How do people around you react when they find out that you are a Russian-Ukrainian couple?

Dima: People in general are happy to learn that even such a terrible thing as war is no barrier to love. But I must say that we are surrounded by very intelligent people who understand the complexity of today's situation.

If there were any misunderstandings and maybe even arguments - between relatives, between the two of you - how did you resolve them?

Dima: I didn't like it when Katya's parents used the words "Rashka" or "Rusnya" a couple of times, but I understand that this is a very hard time and I don't blame them. Once they said that all Russians were shallow, but I said that I was a Russian too. They understood everything and stopped talking like that in front of me.

Was Katya's family aware of the propaganda in Russia over the past eight years (the oppression of Russians in Donetsk, the crucified boy, Ukrainian Nazis, etc.)? What did they think about it, how did they react?

Katya: Of course they knew, as I said, I have relatives in Russia, and they more or less understand how powerful the propaganda is. They themselves don't believe all the Russian media, both Putin's and the democratic ones, and this is sometimes sad.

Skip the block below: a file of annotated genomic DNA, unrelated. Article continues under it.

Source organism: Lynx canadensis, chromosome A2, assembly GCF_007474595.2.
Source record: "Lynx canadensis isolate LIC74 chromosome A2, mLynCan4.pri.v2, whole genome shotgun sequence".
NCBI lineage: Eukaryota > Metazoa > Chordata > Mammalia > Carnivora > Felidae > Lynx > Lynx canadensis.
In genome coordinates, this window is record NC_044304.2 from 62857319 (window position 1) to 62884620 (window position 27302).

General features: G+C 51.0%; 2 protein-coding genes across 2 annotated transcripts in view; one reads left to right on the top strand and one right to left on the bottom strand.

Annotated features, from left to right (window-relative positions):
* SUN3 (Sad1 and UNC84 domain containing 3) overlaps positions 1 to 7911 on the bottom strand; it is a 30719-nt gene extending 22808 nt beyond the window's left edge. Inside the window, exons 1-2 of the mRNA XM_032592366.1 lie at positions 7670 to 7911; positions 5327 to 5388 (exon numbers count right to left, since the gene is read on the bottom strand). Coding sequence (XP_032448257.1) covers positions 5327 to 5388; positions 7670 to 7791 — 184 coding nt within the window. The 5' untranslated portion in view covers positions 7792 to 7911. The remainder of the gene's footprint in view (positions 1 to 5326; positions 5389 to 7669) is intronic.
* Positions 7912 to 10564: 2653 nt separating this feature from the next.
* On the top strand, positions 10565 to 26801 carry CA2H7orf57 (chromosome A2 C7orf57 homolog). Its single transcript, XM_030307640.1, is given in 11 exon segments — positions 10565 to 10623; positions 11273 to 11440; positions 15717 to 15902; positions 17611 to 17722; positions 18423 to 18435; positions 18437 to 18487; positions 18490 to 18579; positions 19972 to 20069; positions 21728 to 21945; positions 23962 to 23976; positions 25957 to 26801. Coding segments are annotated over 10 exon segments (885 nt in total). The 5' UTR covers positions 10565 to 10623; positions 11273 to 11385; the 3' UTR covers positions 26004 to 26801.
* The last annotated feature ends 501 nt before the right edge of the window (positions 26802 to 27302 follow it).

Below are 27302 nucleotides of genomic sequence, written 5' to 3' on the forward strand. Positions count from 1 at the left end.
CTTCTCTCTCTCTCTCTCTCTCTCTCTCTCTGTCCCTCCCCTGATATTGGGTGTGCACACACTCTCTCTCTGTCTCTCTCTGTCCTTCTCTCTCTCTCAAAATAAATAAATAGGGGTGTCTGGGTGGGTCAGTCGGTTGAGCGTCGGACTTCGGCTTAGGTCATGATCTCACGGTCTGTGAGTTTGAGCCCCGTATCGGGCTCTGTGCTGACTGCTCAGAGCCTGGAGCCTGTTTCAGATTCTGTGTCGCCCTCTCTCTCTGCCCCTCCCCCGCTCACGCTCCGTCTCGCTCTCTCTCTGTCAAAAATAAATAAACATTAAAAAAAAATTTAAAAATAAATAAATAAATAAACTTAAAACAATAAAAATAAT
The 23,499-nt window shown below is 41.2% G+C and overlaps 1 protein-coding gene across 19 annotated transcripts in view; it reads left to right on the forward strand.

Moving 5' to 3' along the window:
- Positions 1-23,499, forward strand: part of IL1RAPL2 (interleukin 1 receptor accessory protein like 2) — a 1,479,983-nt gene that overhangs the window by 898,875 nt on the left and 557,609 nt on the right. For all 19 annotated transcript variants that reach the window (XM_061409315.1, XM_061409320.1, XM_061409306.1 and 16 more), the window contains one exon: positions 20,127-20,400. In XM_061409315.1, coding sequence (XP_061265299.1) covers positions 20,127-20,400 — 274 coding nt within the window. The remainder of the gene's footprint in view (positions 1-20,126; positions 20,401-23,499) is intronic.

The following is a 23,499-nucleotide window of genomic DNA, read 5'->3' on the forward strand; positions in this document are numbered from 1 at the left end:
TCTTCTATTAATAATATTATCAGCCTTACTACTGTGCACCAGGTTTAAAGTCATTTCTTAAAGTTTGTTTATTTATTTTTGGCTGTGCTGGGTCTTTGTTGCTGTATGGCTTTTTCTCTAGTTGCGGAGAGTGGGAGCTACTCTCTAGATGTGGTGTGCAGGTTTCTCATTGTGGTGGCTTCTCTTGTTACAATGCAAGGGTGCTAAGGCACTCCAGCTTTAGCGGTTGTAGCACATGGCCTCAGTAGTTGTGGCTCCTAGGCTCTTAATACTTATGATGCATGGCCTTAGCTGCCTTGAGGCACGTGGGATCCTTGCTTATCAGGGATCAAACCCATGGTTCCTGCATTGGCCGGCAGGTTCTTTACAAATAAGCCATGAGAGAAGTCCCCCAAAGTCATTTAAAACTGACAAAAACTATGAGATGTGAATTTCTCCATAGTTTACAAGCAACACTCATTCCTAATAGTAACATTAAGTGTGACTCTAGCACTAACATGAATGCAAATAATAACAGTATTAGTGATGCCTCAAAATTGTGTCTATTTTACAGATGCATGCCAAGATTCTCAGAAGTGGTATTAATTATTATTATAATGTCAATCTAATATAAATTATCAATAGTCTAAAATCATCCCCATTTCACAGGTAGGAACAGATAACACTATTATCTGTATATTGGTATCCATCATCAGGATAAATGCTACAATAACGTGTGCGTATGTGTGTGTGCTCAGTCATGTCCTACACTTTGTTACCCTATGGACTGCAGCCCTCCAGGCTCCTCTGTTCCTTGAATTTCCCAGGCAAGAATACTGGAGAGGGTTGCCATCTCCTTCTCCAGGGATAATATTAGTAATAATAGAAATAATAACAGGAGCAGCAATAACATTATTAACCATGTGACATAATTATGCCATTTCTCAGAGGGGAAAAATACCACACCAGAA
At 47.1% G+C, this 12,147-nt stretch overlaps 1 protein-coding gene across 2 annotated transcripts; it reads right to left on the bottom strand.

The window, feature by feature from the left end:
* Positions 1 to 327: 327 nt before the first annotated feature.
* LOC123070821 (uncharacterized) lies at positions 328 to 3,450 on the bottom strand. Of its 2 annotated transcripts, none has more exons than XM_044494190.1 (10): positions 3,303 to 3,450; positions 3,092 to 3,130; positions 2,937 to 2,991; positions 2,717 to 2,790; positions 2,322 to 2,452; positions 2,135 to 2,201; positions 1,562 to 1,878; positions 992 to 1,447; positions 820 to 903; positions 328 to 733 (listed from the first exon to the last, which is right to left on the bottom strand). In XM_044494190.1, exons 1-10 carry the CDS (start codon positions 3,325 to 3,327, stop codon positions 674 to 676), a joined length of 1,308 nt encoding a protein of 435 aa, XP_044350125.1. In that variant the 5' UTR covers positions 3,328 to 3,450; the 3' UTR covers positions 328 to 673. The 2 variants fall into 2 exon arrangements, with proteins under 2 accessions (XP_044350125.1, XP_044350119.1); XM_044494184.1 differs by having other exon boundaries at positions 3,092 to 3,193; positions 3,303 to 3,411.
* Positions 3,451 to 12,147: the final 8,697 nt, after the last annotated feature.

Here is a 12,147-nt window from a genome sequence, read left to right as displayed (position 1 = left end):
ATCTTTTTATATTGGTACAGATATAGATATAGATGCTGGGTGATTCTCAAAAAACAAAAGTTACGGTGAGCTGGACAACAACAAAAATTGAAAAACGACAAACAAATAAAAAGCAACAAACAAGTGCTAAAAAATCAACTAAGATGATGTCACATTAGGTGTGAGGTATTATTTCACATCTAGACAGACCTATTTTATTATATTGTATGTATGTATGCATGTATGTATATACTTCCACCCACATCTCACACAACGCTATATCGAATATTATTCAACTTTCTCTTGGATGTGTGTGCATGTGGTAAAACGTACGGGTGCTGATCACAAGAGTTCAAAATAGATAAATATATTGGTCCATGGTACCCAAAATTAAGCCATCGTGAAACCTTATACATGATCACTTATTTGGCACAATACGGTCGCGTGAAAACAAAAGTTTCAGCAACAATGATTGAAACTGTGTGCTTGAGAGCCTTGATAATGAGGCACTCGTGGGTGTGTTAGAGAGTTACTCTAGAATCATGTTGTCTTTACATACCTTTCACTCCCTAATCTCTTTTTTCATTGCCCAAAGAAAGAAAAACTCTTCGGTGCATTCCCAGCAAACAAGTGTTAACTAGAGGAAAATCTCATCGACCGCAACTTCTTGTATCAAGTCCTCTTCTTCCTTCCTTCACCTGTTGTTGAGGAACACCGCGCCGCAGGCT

What would your advice be to couples like you: how to get through this time, how to get through family conflicts?

Dima: As a Russian, I would advise all the guys from Russia to understand and accept that Ukrainians will never forgive us. If we mean the word "forgiveness" with a capital letter. It will not happen. But it doesn't mean that we are not human, that we can't love each other, that we can't be happy with each other. It does not mean that forgiveness of Russians by Ukrainians should come first for Russian-Ukrainian couples. This is a very complicated time, but love is still stronger, even stronger than war. Save your relationship, work on it, discuss your feelings, and love each other. And in general, I would advise every Russian who wants this nightmare to never happen again to be politically active, to be in solidarity with other Russians, and to participate in anti-war initiatives. I would take the latter as some kind of foundation for every responsible person.

Katya: For a start, I would advise you to understand that a conflict does not mean the end of a relationship. Personally, at the beginning of the full-scale invasion it was easier for me to hate all Russians and to consider my relatives as ethnic Ukrainians. I was overwhelmed with anger and hatred because of the war crimes of the Russian military. Some of this has been transferred to relationships. At those moments, it is important to discuss painful or disputable situations and to be understanding and patient with each other. Try not to perceive aggression directed toward you (the Russian side). Talk more, don't avoid the topic of war. Do not indulge in propaganda, read reliable sources, and think critically. It seems to me that it is also important to engage in helping the AFU, in political activities, to volunteer, and to gather for that purpose.